Spanish. My first clue that we wouldn’t be here forever, as my love for Spanish wilted rather quickly. But thank you, Julieta, for your patience in teaching us! And I am sorry that I said “I baked the cake from a boxer!” instead of “a box” in front of your whole family.


Transportation. I love that you have taught us that it’s okay to walk twenty minutes to get somewhere. I love that you offered one of the cheapest, convenient, and possibly most exhilaratingly dangerous modes of public transportation to get around in. 


Ugly. Guatemala, some things about you are so ugly. The poverty, the injustice, the fact that there are children who have to shine shoes and juggle in front of cars at stoplights instead of going to school to learn how to read. Thank you for opening our eyes and for teaching us that it’s not okay to ignore this kind of ugly.


Volcanoes. Guatemala, you are also so beautiful. The fact that seeing a volcano became an everyday, normal occurrence is pretty amazing. And it was fantastic to hike volcanoes on three different occasions.



Weather. You are the “land of eternal spring” for a reason. Your weather is perfect: cool at night and warm in the afternoons. And how is it that almost every Saturday morning was sunny?


Xocomil. Hot weather. Dangerous water slides. Retreats with our IAS friends.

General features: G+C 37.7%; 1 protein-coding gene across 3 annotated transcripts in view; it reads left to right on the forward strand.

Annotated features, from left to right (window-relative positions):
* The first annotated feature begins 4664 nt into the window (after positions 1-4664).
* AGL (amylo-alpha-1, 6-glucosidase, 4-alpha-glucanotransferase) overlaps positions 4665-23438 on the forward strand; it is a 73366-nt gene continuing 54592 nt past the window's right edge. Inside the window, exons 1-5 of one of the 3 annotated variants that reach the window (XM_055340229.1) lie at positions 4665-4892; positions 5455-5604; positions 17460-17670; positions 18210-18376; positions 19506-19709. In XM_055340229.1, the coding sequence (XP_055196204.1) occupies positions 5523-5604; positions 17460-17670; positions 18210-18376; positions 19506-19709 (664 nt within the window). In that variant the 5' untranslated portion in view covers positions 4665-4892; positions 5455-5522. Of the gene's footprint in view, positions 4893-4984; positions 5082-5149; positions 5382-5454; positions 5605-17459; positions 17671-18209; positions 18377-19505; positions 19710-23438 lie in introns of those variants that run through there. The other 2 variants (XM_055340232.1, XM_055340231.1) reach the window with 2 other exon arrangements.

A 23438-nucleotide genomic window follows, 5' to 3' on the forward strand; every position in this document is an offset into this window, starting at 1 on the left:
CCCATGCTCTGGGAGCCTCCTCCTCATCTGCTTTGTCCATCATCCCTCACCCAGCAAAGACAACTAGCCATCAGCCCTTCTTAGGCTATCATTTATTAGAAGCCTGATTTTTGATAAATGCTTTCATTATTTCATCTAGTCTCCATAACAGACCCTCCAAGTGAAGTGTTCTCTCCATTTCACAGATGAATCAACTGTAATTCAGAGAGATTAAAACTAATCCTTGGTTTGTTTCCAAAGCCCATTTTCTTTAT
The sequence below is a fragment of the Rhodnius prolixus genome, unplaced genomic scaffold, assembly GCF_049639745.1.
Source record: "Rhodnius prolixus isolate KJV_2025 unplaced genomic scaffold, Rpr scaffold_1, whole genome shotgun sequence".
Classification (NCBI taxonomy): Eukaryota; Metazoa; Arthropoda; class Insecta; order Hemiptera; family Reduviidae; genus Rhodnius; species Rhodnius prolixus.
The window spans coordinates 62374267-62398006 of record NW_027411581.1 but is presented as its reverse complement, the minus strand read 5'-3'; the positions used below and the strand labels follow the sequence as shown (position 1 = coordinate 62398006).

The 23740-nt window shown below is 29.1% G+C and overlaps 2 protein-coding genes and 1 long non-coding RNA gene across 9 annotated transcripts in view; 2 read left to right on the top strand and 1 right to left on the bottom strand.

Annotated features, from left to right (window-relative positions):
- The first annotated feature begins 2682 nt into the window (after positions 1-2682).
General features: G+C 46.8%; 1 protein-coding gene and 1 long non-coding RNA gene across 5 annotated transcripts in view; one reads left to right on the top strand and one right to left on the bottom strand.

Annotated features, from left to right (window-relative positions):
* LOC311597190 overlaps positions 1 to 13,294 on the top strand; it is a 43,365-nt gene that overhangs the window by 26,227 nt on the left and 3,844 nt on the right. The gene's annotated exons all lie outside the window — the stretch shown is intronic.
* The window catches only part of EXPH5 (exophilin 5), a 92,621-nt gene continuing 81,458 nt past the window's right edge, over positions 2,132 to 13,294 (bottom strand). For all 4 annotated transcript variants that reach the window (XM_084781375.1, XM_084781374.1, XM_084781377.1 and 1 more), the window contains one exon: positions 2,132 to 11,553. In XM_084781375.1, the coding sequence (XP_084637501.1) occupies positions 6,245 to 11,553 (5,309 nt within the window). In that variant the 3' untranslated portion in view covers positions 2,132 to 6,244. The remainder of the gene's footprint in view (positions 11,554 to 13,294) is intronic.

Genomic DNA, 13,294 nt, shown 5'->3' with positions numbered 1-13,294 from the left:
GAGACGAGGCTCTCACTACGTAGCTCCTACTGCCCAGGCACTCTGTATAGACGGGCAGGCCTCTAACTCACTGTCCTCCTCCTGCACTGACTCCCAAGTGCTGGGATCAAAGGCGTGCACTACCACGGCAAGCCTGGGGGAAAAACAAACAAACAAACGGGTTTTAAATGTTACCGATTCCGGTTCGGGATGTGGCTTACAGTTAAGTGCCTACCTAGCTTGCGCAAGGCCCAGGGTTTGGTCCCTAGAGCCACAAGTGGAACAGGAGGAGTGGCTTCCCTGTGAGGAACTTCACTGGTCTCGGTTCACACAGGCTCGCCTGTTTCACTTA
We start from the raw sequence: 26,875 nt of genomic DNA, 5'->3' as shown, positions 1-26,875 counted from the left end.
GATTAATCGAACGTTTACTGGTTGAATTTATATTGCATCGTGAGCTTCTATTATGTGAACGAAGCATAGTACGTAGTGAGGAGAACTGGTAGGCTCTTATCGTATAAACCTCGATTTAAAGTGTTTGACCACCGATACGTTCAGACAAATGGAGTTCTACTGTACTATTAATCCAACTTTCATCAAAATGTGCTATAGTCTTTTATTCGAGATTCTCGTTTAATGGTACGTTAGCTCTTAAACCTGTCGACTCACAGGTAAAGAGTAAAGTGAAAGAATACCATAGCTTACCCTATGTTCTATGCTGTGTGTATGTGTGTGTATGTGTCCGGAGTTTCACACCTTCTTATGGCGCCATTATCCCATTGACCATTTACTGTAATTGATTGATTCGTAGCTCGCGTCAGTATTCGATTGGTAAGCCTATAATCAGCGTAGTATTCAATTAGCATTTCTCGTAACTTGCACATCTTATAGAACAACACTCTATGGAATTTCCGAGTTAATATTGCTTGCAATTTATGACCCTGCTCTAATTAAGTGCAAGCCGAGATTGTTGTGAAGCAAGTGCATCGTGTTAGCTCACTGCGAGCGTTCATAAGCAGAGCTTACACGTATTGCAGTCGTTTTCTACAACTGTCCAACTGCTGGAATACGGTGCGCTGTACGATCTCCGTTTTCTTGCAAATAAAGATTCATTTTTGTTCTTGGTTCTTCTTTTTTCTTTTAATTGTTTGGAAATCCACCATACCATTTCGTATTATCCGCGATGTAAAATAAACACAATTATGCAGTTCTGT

Years. Three years went by way too fast. But I pray that these three years will shape the rest of our lives, in both the lifestyle we choose to live and in how we pursue community with those around us.




Zone 1. Our neighborhood. Our home.


Thank you, Guatemala. For all of this and more. For all of the other people, places, and things not listed here. It hurts to leave you, but we are grateful for the time that we had with you.

Thank you, family and friends in the U.S., for all of your support and prayers for us on this amazing journey. Getting to see you soon takes away some of the sting.

And most importantly, thank you, our gracious heavenly Father, for leading us here in the first place. We trust you to continue to lead our lives as we go out from here.

The Lord Himself goes before you and will be with you; He will never leave you nor forsake you. Do not be afraid; do not be discouraged.

Grace and Peace,
Kendra